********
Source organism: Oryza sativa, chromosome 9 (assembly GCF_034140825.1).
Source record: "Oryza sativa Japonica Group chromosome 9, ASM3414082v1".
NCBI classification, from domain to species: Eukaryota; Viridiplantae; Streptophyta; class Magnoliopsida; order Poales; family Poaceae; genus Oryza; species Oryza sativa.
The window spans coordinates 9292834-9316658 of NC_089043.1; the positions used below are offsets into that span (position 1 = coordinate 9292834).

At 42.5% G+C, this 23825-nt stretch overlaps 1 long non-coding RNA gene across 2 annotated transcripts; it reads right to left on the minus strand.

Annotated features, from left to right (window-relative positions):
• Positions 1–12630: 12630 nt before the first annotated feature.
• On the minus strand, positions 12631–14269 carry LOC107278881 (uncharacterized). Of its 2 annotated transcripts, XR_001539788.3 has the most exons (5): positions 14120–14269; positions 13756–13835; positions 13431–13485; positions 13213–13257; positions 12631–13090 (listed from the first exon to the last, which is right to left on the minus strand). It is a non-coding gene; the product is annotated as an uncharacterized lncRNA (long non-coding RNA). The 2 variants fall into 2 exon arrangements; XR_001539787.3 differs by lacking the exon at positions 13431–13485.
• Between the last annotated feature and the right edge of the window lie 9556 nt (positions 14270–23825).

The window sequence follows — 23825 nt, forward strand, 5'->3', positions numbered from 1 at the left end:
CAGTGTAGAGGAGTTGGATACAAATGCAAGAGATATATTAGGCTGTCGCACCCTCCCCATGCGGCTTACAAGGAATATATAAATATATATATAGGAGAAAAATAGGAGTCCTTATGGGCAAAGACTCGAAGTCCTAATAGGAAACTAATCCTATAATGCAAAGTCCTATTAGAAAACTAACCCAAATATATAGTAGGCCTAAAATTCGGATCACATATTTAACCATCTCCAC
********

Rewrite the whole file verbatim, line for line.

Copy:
Source organism: Oryza sativa, chromosome 9 (assembly GCF_034140825.1).
Source record: "Oryza sativa Japonica Group chromosome 9, ASM3414082v1".
NCBI classification, from domain to species: Eukaryota; Viridiplantae; Streptophyta; class Magnoliopsida; order Poales; family Poaceae; genus Oryza; species Oryza sativa.
The window spans coordinates 9292834-9316658 of NC_089043.1; the positions used below are offsets into that span (position 1 = coordinate 9292834).

At 42.5% G+C, this 23825-nt stretch overlaps 1 long non-coding RNA gene across 2 annotated transcripts; it reads right to left on the minus strand.

Annotated features, from left to right (window-relative positions):
• Positions 1–12630: 12630 nt before the first annotated feature.
• On the minus strand, positions 12631–14269 carry LOC107278881 (uncharacterized). Of its 2 annotated transcripts, XR_001539788.3 has the most exons (5): positions 14120–14269; positions 13756–13835; positions 13431–13485; positions 13213–13257; positions 12631–13090 (listed from the first exon to the last, which is right to left on the minus strand). It is a non-coding gene; the product is annotated as an uncharacterized lncRNA (long non-coding RNA). The 2 variants fall into 2 exon arrangements; XR_001539787.3 differs by lacking the exon at positions 13431–13485.
• Between the last annotated feature and the right edge of the window lie 9556 nt (positions 14270–23825).

The window sequence follows — 23825 nt, forward strand, 5'->3', positions numbered from 1 at the left end:
CAGTGTAGAGGAGTTGGATACAAATGCAAGAGATATATTAGGCTGTCGCACCCTCCCCATGCGGCTTACAAGGAATATATAAATATATATATAGGAGAAAAATAGGAGTCCTTATGGGCAAAGACTCGAAGTCCTAATAGGAAACTAATCCTATAATGCAAAGTCCTATTAGAAAACTAACCCAAATATATAGTAGGCCTAAAATTCGGATCACATATTTAACCATCTCCAC